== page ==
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THE OBSERVED VARIATION OF COHERENT UPDRAFT OBJECTS WITH HEIGHT IN THE CONVECTIVE BOUNDARY LAYER
AuthorKeene, Courtney Ann
AdvisorLareau, Neil P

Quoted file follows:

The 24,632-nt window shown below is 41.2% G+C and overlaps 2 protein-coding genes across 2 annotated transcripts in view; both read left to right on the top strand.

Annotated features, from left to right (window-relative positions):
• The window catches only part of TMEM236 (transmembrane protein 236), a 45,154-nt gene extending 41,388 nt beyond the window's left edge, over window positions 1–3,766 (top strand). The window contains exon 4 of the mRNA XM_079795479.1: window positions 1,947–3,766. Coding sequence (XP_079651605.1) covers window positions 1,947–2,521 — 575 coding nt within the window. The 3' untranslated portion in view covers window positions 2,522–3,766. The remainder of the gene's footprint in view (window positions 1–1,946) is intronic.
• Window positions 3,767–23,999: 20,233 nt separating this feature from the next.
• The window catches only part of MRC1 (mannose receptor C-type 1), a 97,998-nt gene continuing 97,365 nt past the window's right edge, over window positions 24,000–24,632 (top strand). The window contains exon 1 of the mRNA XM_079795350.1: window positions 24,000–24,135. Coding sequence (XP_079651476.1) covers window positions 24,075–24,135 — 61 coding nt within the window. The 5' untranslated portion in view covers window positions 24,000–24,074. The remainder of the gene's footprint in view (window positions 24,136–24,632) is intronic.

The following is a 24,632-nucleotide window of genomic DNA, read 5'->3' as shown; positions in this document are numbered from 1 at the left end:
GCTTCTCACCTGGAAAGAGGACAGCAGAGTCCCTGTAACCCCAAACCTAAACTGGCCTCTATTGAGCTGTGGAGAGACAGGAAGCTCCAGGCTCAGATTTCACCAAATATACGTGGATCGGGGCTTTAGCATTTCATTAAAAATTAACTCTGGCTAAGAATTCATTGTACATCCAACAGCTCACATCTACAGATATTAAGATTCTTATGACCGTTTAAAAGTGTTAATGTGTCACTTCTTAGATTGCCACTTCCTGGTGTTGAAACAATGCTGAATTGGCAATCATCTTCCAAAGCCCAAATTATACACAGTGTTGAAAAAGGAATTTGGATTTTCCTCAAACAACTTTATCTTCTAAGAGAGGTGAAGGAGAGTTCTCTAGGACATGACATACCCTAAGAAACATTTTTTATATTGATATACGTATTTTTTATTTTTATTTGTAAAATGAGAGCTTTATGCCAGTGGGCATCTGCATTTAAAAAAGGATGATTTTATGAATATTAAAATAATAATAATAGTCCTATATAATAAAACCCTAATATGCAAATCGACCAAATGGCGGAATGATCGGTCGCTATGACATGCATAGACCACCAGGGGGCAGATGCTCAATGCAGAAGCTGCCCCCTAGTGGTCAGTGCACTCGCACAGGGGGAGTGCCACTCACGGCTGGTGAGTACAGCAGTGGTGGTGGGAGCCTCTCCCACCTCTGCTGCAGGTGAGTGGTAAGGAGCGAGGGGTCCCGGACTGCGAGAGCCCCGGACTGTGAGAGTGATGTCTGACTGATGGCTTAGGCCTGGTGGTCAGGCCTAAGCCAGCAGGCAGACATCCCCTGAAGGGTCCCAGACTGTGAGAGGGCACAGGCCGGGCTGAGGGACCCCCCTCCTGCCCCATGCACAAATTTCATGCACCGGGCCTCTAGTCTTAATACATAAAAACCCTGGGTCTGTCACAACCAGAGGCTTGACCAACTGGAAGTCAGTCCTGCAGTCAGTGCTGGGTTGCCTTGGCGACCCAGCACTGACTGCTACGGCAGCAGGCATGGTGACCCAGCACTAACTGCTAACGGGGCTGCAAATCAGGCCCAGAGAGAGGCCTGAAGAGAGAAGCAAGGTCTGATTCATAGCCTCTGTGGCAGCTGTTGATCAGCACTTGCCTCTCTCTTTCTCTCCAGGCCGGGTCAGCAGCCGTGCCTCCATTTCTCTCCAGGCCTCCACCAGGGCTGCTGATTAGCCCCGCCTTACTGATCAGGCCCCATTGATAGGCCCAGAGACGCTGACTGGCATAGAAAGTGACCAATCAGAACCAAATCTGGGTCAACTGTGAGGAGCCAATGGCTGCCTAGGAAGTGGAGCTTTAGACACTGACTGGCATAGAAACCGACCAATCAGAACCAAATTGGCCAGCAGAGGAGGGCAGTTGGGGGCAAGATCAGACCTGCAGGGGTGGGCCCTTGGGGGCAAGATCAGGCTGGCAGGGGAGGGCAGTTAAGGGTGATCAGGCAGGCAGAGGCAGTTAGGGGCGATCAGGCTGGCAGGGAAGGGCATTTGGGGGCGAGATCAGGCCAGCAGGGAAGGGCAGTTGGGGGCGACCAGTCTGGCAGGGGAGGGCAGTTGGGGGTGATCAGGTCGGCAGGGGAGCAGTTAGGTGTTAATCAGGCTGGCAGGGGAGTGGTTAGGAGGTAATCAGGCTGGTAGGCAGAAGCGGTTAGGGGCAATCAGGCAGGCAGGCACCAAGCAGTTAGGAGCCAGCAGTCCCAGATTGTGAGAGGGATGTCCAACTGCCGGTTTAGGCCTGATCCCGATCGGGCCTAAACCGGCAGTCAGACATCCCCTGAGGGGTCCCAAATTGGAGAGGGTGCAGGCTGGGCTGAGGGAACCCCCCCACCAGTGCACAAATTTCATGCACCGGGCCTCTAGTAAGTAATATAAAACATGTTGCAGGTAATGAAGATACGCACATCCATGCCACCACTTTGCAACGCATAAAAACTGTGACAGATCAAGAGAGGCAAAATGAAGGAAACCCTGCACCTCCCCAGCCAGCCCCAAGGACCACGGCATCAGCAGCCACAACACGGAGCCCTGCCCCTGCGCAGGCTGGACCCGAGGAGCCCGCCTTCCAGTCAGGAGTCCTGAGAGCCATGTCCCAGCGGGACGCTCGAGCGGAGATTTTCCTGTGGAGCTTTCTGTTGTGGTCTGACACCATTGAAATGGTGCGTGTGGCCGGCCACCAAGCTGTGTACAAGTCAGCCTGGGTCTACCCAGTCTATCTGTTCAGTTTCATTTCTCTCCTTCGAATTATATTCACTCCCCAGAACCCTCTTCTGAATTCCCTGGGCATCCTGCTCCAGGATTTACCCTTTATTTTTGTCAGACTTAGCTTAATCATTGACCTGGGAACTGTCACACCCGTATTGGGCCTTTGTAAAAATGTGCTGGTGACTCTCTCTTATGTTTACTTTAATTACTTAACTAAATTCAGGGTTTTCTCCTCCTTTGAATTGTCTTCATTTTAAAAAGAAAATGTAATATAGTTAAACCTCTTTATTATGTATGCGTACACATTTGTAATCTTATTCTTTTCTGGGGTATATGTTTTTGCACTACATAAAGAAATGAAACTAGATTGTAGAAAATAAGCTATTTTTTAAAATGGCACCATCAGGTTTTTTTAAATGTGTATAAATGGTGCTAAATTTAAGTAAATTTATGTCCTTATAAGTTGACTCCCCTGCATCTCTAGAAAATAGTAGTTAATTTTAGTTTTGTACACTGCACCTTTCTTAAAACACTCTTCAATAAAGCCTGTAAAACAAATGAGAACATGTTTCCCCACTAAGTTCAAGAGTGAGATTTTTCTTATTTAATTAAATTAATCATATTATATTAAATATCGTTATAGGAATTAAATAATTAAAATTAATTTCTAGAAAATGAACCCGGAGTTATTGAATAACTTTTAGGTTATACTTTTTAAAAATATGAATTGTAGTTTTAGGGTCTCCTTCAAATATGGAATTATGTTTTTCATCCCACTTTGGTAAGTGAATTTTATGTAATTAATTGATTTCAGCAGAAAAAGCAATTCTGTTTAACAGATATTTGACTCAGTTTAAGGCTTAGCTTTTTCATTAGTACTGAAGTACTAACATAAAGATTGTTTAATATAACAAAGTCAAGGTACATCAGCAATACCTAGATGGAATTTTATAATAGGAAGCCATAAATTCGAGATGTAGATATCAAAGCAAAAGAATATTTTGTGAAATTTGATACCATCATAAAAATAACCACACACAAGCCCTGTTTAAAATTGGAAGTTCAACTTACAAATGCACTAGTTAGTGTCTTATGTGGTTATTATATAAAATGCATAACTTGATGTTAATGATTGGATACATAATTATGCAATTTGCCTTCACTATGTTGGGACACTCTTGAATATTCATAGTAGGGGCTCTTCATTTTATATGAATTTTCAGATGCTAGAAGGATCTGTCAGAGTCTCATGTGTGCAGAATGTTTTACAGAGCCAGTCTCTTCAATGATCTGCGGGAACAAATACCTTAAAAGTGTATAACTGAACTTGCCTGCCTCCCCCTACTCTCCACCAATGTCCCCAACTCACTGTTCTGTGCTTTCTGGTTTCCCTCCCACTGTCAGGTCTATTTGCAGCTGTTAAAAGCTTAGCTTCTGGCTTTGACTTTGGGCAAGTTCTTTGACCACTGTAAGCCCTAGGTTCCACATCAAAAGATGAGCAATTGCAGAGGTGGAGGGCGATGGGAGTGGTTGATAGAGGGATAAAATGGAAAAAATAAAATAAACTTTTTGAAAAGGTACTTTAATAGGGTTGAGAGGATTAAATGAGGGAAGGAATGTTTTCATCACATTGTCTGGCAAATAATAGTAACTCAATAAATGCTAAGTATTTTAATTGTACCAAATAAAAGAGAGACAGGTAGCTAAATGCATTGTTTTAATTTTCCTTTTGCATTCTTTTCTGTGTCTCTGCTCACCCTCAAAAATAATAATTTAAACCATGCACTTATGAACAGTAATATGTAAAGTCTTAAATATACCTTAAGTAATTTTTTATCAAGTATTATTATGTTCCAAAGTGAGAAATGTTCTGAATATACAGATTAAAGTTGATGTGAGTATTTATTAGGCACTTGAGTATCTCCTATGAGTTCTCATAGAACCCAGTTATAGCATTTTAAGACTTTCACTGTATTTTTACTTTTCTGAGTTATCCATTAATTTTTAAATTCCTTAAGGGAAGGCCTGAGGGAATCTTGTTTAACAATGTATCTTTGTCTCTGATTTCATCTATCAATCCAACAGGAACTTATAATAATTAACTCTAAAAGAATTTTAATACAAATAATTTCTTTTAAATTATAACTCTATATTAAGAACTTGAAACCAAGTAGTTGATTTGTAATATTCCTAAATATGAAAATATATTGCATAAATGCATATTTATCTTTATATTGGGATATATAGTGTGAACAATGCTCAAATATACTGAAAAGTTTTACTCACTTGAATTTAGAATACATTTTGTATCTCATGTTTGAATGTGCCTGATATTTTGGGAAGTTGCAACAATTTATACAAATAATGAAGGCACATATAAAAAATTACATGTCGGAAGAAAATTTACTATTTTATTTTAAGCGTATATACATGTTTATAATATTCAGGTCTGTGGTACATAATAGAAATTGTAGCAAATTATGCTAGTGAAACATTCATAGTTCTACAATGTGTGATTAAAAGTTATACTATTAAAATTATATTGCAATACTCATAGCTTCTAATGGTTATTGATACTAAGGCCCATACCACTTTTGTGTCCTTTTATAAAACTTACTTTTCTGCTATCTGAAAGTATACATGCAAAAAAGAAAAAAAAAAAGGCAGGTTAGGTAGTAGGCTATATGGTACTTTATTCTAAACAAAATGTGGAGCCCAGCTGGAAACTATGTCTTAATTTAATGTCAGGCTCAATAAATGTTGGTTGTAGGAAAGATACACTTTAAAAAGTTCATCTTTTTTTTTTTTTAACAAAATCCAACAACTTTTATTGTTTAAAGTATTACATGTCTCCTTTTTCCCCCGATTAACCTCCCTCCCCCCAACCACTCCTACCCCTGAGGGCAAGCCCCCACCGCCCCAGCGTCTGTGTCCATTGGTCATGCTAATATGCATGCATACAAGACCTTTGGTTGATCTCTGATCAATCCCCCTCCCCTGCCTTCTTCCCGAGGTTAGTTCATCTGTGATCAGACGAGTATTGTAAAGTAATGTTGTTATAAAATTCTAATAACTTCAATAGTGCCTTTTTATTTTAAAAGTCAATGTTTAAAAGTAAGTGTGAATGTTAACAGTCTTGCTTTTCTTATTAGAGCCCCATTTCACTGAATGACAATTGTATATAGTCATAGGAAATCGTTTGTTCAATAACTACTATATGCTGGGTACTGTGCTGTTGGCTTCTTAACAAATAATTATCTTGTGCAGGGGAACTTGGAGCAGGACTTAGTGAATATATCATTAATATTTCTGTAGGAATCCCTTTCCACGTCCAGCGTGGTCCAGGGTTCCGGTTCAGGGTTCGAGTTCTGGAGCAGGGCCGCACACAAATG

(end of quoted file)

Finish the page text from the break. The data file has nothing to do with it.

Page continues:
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Buoyant plumes and thermals rising through the convective boundary layer (CBL) modulate the flux of heat, moisture, momentum, and aerosols from the surface to aloft. These fluxes also determine the lower boundary conditions for cumulus development (e.g., shallow vs. deep cumuli) provided that thermals and plumes rise to their condensation level. In coarse resolution climate and weather models these plume fluxes can be represented using “eddy-diffusivity mass-flux” (EDMF) parameterizations, wherein the “mass flux” is accomplished by a spectrum of buoyant plumes. In this presentation, we analyze the properties of ~120,000 coherent CBL updrafts recorded with a network of five Doppler lidars in Oklahoma, USA on days with clear and cumulus topped boundary layers. We present the composite evolution of these updraft objects as a function of height, which reveal a mixture of plume-like and thermal-like objects. The results indicate the expected quasi-linear broadening of updrafts as they ascend and the increasing skewness of the updraft strength with height. Interestingly, updrafts that are vertically continuous (i.e., plume-like) through the CBL tend to be both stronger and wider than their isolated counterparts. To this end, these data also show a clear strength-to-width relationship in updrafts: wider updrafts are stronger than narrow updrafts. We also examine how the structure and evolution of updrafts varies with forcings in the CBL. Updrafts occurring on days with both a large buoyancy forcing (w*) and low cross wind speeds (U) lead to the strongest updrafts, a relationship that can be succinctly summarized using the ratio of w*/U. These results will help inform refinements to subgrid scale parameterizations for the boundary layer and cloud layer processes in coarse resolution numerical models.